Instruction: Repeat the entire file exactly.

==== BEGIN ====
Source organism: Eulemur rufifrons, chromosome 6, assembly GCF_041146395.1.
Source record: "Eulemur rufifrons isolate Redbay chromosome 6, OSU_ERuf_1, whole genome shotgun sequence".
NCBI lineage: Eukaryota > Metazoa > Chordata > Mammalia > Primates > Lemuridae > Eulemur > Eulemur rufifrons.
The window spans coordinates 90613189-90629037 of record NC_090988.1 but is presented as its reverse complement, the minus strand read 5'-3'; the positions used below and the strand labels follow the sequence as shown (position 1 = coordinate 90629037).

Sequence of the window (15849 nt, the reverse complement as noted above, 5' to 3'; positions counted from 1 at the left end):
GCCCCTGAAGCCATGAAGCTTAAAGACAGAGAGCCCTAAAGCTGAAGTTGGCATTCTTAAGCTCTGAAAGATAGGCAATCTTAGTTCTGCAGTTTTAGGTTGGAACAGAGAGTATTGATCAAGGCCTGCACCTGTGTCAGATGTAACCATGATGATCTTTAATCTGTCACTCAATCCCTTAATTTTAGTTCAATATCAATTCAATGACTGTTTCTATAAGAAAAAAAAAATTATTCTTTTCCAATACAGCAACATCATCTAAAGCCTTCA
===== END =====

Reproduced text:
Source organism: Eulemur rufifrons, chromosome 6, assembly GCF_041146395.1.
Source record: "Eulemur rufifrons isolate Redbay chromosome 6, OSU_ERuf_1, whole genome shotgun sequence".
NCBI lineage: Eukaryota > Metazoa > Chordata > Mammalia > Primates > Lemuridae > Eulemur > Eulemur rufifrons.
The window spans coordinates 90613189-90629037 of record NC_090988.1 but is presented as its reverse complement, the minus strand read 5'-3'; the positions used below and the strand labels follow the sequence as shown (position 1 = coordinate 90629037).

Sequence of the window (15849 nt, the reverse complement as noted above, 5' to 3'; positions counted from 1 at the left end):
GCCCCTGAAGCCATGAAGCTTAAAGACAGAGAGCCCTAAAGCTGAAGTTGGCATTCTTAAGCTCTGAAAGATAGGCAATCTTAGTTCTGCAGTTTTAGGTTGGAACAGAGAGTATTGATCAAGGCCTGCACCTGTGTCAGATGTAACCATGATGATCTTTAATCTGTCACTCAATCCCTTAATTTTAGTTCAATATCAATTCAATGACTGTTTCTATAAGAAAAAAAAAATTATTCTTTTCCAATACAGCAACATCATCTAAAGCCTTCA